- Strayer University - Bachelors of Science Degree in Criminal Justice
The Federal Bureau of Prisons operates a medical prison facility in Springfield as well as a community corrections office in St. Louis. The U.S. Medical Center for Federal Prisoners held 1,001 prisoners in 2013. The Missouri Department of Corrections operates 21 correctional facilities with almost 30,000 inmates. The MDOC currently supports 11,500 correctional officers, parole officers, probation supervisors, and administrative staff.
Qualifications to Become a Correctional Officer in Missouri
Federal Educational Requirements
The Federal Bureau of Prisons requires that correctional officers possess at least a bachelor’s degree in any subject, although in some cases this requirement may be satisfied by extensive work experience. Candidates with this level of education may enter the BOP at the GS-5 pay level, which offers salaries ranging from $31,315 up to $40,706.
New correctional officers may also join the Bureau of Prisons at the GS-6 pay level, which provides salaries ranging from $34,907 to $45,376, if they have at least nine semester hours or 14 quarter hours in one of these graduate programs:
- Criminal justice
- Social science
State Educational Requirements
The Missouri Department of Corrections requires that all applicants have a high school diploma. It also has an two year experience requirement that may be satisfied by 60 earned credit hours of study at the post-secondary level. The annual salary for qualified state correctional officers is between $27,324 and $38,040.
Federal Experience Requirements
Applicants seeking a GS-5 job without a bachelor’s degree may substitute three years of full time work experience in one of the following areas:
- Counseling individuals
- Child care
- Emergency situations response
- Selling products or services
- Supervision or management
Candidates for federal correctional officer jobs in Missouri who possess at least one year of full time experience in one of the following specialized fields may be able to obtain a GS-6 pay grade without any graduate coursework:
- Treatment of patients confined to a mental health facility
- Law enforcement
- Supervision of inmates at a jail
- Correctional duties
In some instances, experience acquired through volunteer or unpaid opportunities may be adequate.
State Experience Requirements
The Missouri Department of Corrections requires that applicants for correctional officer jobs at the state level have at least two years of professional experience if they have no college education. This work experience may be satisfied by time served in the U.S. armed forces.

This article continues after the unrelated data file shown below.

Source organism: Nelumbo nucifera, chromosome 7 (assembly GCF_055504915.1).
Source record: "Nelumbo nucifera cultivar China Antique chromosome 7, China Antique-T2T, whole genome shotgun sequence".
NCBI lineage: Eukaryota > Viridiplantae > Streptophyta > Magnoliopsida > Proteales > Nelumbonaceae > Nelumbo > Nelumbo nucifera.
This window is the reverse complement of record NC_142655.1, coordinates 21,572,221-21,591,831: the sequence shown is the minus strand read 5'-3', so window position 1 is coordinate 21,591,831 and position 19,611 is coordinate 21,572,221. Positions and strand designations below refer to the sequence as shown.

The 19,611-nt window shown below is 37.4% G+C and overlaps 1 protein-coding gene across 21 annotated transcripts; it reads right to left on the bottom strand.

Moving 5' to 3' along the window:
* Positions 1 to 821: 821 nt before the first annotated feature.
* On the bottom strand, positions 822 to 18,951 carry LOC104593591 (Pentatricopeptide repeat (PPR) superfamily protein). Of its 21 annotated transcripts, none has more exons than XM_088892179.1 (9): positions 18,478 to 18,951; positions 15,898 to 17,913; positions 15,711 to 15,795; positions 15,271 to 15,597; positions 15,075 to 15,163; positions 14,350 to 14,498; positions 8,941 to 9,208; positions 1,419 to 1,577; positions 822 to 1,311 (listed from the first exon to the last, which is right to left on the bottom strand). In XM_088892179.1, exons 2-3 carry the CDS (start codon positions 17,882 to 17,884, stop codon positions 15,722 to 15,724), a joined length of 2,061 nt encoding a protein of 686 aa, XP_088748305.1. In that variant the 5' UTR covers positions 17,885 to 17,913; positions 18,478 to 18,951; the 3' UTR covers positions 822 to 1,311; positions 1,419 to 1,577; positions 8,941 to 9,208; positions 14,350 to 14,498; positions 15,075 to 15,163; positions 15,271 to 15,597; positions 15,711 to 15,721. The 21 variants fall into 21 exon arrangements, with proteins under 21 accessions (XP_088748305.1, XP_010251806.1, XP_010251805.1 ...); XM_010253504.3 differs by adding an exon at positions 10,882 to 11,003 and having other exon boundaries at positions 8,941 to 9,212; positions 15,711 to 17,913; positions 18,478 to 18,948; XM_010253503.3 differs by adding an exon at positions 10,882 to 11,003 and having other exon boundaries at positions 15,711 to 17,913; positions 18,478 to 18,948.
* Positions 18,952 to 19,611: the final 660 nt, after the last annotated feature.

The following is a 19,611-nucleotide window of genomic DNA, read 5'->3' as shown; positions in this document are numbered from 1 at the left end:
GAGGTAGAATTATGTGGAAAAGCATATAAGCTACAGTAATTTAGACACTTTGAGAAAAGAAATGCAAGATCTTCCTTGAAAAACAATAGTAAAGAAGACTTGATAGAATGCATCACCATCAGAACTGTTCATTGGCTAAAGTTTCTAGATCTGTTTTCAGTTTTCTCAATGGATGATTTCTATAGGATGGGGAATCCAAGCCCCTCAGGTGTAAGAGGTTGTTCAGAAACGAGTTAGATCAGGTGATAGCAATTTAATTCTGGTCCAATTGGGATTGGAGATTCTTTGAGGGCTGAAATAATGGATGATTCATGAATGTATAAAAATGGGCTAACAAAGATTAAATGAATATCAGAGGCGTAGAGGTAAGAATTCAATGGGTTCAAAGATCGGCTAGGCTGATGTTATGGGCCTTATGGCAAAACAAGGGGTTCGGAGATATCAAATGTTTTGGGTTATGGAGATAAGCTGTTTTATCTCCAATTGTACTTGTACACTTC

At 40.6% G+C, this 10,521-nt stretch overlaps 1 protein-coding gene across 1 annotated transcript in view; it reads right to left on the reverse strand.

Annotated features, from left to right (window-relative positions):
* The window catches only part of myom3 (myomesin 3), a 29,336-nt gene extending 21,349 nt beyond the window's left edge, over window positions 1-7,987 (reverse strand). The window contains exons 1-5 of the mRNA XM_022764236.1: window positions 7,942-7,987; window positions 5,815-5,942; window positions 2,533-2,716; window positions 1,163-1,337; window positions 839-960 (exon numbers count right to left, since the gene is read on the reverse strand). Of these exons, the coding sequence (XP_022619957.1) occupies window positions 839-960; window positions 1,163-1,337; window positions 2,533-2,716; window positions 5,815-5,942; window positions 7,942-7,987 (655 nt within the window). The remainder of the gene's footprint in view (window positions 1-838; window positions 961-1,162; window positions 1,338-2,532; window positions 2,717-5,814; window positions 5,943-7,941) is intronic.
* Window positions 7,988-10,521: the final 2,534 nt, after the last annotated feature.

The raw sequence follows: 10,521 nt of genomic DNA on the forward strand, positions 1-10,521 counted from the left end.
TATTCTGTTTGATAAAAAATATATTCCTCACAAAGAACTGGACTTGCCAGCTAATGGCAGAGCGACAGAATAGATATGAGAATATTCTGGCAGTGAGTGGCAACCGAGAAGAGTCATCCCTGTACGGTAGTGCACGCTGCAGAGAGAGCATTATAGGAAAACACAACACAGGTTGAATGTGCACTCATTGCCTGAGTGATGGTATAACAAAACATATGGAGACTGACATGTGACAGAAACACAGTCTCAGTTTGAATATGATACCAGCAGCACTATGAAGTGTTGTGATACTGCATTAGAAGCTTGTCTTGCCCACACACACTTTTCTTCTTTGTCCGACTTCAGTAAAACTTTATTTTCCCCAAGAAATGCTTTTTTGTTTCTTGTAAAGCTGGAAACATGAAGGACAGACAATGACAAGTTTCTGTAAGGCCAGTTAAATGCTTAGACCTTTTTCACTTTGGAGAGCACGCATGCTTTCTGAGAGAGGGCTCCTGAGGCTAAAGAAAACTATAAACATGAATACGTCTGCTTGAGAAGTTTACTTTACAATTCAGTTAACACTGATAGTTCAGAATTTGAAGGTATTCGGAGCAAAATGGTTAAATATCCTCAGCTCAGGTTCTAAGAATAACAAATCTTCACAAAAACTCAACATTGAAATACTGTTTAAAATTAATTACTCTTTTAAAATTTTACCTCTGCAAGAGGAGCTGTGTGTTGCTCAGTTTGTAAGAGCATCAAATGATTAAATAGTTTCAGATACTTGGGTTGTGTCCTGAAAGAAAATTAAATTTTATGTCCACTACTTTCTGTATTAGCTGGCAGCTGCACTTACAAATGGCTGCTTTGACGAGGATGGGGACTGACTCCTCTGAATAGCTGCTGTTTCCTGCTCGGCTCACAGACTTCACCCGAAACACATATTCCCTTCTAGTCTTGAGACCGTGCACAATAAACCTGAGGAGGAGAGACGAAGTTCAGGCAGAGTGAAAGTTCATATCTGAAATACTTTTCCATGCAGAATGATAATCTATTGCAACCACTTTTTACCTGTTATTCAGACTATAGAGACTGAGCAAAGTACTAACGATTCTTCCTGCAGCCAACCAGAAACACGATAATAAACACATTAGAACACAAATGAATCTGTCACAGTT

Application Process to Become a Correctional Officer in Missouri
Federal Bureau of Prisons
The process to become a federal correctional officer in Missouri begins with finding a job posting on www.USAJobs.gov. The link to the Office of Personnel Management should be followed, where a pre-employment questionnaire must be completed. Candidates will be asked to verify that they possess the following qualifications:
- U.S. citizen
- Between 20 and 37 years of age
- Have no felony or serious criminal convictions
- Have no history of serious financial improprieties
The formal application should then be submitted to the Federal Bureau of Prisons along with pertinent documents including
- College transcripts and diplomas
- Employer recommendations
- Military veteran documents
- Law enforcement service documents
If approved, candidates will be interviewed at a nearby BOP facility. A medical examination and background investigation will also be conducted.
Missouri Department of Corrections
The Missouri Department of Corrections employs a merit based hiring system in which more qualified applicants receive greater consideration. Applicants should visit the Office of Administration, Division of Personnel to find a correctional officer job opening. Applications may be filed electronically, or applicants may request a paper application. Applicants should possess the following qualifications
- Ability to complete firearms certification training
- 21 years of age or older
- Ability to pass a background investigation
- Possess a valid state driver’s license
Training to Become a Correctional Officer in Missouri
Federal Correctional Officers
The training program for federal correctional officers is provided in Introduction to Correctional Techniques Phase I and II. Phase I is an 80 hour orientation held at the facility the new officer is posted. Phase II is a 120 hour program held at the Staff Training Academy in Glynco, GA. The four components of this phase include
- Physical abilities test comprised of
- Dummy drag
- Run and cuff